The receiving network is forced to assume that the transaction request has been finalized in the network sending the message (request). Forks and block reorganization, which are common for probabilistic finality (e.g., the Ethereum network), would destroy the basis of the IBC security model. What's why IBC is compatible only with consensus mechanisms having a guarantee of finality, such as Tendermint. While interacting with a probabilistic network, as a solution for a finality threshold set can be used so-called "peg zones". But such a solution complicates the system and creates additional possibilities for the attack.

The IBC model is too expensive for blockchains with a low bandwidth and expensive blocks. But this problem is not related to the Cosmos ecosystem, because IBC was originally developed for blockchains built with Cosmos SDK, where IBC modules work at the network, not at the smart contract level. Moreover, it allows Cosmos networks to redirect the cost and responsibility of recording the state of other networks from applications to the network validators.

Transaction costs for messaging between networks are borne by relayers, not users. Relayers are often managed by validators motivated to keep both (sending and receiving) networks running. The economic model of IBC makes it rational to coordinate between different relayers, so at the same time only one relayer can serve one IBC channel. If there is a situation when none of the relayers serve the channel, the message will be "stuck". Although this fact does not influence the security of both receiving and sending networks, the viability of IBC can be temporarily reduced. IBC messaging can completely stop, if one-third of the validators will stop working.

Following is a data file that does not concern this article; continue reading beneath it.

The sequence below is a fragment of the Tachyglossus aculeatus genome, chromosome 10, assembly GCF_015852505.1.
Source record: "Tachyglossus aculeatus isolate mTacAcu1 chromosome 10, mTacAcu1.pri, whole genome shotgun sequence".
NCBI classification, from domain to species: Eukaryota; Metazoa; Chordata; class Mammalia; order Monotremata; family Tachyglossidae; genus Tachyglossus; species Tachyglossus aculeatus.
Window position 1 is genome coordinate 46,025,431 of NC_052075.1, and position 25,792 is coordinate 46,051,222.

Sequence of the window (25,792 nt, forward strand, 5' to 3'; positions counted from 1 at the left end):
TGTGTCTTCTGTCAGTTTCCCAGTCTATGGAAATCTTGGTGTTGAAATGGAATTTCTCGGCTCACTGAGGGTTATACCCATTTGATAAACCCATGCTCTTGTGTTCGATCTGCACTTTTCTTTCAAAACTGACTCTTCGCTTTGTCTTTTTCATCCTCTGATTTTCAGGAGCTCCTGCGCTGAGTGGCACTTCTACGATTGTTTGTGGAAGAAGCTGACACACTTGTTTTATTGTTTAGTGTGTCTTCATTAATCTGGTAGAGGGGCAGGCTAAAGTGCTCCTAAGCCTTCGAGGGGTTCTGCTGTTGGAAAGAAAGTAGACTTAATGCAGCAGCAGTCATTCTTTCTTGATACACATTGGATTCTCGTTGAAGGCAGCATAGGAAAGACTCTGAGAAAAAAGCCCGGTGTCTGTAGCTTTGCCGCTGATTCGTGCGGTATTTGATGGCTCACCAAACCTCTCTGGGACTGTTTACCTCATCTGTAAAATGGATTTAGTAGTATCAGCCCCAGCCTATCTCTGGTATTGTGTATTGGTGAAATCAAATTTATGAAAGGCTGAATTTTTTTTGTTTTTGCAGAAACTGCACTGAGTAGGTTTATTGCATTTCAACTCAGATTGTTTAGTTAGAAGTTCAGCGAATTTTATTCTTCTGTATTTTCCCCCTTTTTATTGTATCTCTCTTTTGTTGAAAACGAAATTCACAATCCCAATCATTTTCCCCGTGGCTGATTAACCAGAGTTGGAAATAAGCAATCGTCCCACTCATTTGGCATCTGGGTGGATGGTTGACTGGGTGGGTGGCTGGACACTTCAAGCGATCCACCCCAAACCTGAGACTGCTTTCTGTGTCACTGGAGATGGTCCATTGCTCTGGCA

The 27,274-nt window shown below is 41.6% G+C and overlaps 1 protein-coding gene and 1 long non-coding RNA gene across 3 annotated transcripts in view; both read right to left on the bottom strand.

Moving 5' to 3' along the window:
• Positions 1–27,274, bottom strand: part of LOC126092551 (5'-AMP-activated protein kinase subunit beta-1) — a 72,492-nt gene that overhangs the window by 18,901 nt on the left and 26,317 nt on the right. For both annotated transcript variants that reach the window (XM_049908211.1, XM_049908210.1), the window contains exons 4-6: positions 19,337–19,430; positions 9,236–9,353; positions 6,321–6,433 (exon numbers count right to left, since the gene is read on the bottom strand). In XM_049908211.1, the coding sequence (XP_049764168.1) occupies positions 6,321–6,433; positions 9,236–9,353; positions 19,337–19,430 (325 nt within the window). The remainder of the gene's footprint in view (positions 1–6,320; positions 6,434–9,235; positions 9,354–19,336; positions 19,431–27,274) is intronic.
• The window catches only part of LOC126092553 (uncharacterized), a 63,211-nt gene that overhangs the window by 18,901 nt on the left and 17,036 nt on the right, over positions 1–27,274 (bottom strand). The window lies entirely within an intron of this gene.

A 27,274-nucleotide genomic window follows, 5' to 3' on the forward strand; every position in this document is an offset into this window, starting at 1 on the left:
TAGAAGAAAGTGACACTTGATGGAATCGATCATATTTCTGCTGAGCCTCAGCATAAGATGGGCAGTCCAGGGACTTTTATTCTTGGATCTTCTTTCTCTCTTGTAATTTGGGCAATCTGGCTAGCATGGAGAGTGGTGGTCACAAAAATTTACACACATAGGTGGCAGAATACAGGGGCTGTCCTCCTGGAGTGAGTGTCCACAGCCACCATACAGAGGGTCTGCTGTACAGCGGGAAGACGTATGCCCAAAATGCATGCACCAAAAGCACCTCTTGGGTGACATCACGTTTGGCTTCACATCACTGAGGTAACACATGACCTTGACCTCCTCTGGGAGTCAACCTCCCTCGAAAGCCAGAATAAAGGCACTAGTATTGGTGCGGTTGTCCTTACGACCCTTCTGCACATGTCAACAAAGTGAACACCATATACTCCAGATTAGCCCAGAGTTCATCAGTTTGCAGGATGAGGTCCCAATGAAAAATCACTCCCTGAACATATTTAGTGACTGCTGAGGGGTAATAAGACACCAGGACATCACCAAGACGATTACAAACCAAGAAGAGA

A scheme of the IBC mechanism is shown in the picture below (source [here])(

* The green arrows show the stages of transaction verification of validator, and the purple ones show the transaction (or any other cross-chain message) path

In fact, IBC transactions are information packages that are transferred from one zone to another by Merkle-proofs publishing (more information about Merkle-proofs here) as a proof that the information was sent and received.

In order to verify this proof, the receiving network must be able to keep track of sender's block headers. This mechanism is similar to the mechanism used by sidechains (more info here), which require that two interacting networks know about each other through a bidirectional flow of existence-validating transactions.

The IBC protocol uses two types of transactions: IBCBlockCommitTx , which interacts with the last block hash of any zone, and IBCPacketTx, which contains data about the legitimacy of the information package and the sender's application.